By now you must have made your New Year’s resolutions and you hope that this time, they won’t be thrown away, along with the holiday ribbons and leftover food. Okay…maybe not that early but eventually. The US News & World Report says that 80 percent of these resolutions fail to go beyond Valentine’s Day or thereabouts. It’s a depressing thought.
But, with that in mind, shouldn’t you be looking for the reasons why you keep breaking the New Year’s resolutions you make? Here are some obstacles that hinder you from successfully carrying out your year-long goals through to the coming December, and onwards. By learning about them, you can avoid these mistakes and congratulate yourself by year’s end.
1. You don’t have specific steps in place.
You can’t simply say “I’ll quit smoking,” or “I promise to lose 20 lbs this year,” or “I’ll pay off my credit card debts” and expect to achieve them if you’re not even sure how to do so. That’s setting yourself up for failure. Keeping resolutions entail having a series of steps or a plan of action.
The trick is to break down your big goals into smaller ones within a timeframe to motivate you into achieving them. If you resolve to quit smoking, actively seek the ways you think will be effective for you – go cold turkey or cut down gradually, or with behavioral therapy. Research finds that these methods work. For health goals, don’t overhaul your eating habits all at once. Resolve to increase your intake of healthy foods by a cup a week and reduce red meat and unhealthy carbs slowly. Study your debts or seek the advice of a financial planner to manage your financial matters.
2. You don’t keep track of your progress.
When your monitoring of your New Year’s resolutions is all in your head, the tendency to forget them or know where you’re at, at a certain stage, is real, so you end up discarding them altogether.
Sticking to your resolutions is easier if you measure your progress along the way. Whether it’s daily, weekly or monthly, keep a record of your accomplishments on your calendar or use one of the many free tracking apps. Log the miles you have run, monitor the reduction in your smoking, or write down your acts of kindness.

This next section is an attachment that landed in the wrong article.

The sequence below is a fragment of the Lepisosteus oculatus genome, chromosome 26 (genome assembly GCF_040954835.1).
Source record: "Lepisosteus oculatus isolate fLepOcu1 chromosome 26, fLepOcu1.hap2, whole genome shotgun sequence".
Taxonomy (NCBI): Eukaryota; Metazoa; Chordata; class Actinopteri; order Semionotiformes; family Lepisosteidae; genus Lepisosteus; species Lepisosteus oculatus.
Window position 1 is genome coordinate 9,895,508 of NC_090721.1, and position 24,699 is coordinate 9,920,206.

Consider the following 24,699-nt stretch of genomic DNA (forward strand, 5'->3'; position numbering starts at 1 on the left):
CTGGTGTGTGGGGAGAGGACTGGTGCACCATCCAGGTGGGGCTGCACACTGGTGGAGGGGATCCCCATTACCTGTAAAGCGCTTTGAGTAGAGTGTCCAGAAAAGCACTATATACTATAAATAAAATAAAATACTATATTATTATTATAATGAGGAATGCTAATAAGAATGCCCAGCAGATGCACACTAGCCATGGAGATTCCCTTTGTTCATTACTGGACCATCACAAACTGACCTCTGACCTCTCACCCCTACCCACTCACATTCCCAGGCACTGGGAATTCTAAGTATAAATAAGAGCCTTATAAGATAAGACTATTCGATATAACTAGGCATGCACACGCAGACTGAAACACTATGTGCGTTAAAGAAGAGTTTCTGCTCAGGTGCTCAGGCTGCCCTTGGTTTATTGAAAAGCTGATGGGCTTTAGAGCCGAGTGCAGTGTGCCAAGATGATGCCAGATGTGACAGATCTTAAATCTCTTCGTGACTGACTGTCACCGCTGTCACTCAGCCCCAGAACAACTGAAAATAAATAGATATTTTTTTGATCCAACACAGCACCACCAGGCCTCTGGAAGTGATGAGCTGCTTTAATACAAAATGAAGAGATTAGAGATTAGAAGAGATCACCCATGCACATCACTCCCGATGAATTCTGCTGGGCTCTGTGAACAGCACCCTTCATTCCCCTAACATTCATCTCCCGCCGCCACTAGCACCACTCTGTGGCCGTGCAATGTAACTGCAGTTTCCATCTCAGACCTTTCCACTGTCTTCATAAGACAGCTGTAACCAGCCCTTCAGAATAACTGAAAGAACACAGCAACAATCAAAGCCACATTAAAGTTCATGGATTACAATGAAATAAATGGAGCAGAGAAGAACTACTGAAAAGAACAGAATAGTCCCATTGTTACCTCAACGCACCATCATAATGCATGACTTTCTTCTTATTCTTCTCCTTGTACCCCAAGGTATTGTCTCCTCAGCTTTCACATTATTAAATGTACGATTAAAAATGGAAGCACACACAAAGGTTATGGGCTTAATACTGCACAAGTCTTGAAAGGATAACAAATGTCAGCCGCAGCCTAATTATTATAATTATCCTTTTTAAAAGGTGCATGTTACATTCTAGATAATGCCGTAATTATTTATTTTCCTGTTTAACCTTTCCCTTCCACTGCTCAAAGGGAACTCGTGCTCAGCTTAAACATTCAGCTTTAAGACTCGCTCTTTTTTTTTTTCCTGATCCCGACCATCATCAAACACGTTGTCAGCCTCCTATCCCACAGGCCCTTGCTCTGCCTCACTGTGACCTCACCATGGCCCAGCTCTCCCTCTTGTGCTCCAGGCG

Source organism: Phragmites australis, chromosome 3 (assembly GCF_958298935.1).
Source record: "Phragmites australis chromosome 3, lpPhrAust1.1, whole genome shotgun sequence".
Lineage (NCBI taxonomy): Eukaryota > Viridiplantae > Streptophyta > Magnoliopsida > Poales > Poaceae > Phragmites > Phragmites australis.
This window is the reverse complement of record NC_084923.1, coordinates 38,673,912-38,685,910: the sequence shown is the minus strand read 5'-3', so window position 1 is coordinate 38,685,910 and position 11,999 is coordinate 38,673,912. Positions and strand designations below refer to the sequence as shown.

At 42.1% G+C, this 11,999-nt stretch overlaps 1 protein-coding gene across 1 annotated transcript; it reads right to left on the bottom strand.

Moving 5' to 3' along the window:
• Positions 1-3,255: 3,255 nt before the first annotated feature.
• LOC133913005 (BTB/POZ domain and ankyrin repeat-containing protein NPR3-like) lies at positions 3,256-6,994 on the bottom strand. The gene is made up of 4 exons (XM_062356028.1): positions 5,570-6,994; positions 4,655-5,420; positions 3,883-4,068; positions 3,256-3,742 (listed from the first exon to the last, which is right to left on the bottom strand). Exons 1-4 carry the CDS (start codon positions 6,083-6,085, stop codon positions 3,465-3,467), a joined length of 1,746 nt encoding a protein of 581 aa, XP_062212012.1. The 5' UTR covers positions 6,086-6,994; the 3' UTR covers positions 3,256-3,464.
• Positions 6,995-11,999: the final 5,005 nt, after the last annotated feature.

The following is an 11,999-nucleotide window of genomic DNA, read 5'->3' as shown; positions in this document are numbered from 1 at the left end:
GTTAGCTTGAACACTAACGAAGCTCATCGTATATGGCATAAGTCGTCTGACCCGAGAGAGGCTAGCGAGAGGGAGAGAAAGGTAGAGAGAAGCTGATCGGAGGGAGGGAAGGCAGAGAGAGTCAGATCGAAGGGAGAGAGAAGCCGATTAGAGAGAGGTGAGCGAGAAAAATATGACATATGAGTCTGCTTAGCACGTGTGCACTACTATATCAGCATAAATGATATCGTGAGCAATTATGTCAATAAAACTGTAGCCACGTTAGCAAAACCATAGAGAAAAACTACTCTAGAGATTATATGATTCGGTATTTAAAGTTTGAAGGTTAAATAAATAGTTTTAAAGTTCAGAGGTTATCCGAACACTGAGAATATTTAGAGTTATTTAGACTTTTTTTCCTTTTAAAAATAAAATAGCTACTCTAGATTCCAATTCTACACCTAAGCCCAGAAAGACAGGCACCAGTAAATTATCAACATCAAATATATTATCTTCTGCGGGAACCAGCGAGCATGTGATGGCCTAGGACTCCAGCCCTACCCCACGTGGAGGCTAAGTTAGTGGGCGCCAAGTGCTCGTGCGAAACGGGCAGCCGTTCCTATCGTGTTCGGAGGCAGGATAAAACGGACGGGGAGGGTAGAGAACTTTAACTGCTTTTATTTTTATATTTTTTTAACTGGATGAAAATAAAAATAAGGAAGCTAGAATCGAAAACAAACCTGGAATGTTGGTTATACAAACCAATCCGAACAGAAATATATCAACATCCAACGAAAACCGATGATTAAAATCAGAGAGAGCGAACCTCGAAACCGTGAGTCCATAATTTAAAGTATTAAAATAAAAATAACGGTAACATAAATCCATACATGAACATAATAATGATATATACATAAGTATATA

The sight of your progress lets you know how you are coming along and serves as a powerful drive for you to continue towards the successful attainment of your goals.
3. You have unrealistically grand dreams.
If you’re a size 14 and you put a picture of a skinny model on your fridge, hoping to have that body in time for your Valentine’s date, that counts as a grand and unrealistic dream. So is snagging a six-figure salary job without sending out resumes or expanding your skills.
It’s alright to dream big but to make them happen, divide them into smaller dreams. Pace your weight loss goals into smaller achievable ones, like shedding off these many pounds per week or month. Take courses to improve your talents and skills so that you can land a better paying job.
4. You quit at the slightest hint of failure.
Failures and blocks will pop up and discourage you from sticking to your resolutions. Your credit card is maxed out but that item you’ve been eyeing for the longest time is now on sale, so you buy it. Your resolution to be more patient is being tried and you blow up at your co-worker for not meeting the deadline.
Have some self-compassion. Return the purchase or live with it. Make amends. The road to your destination will have potholes and stumbling blocks. Don’t be discouraged. Go a little slower and get up when you fall. As a famous athlete once said, “The struggle is temporary. Quitting lasts forever.”
5. You don’t have a support system.
Sometimes, willpower and determination aren’t enough to help you sustain New Year’s resolutions you’ve begun on. Although it’s possible, having supportive families and friends make it easier. They will encourage you when you feel like quitting and serve as your motivators for bad days.
A support system props you up and consoles you. They believe in you and for that alone, you feel accountable to them and you don’t want to let them down. Although you made those resolutions for yourself, it helps to be cheered on by caring people who won’t let you give up.
For all the years you’ve failed to maintain your New Year’s resolutions, this time, be different. Knowing why you break them is a step towards keeping them, at least for the next 12 months.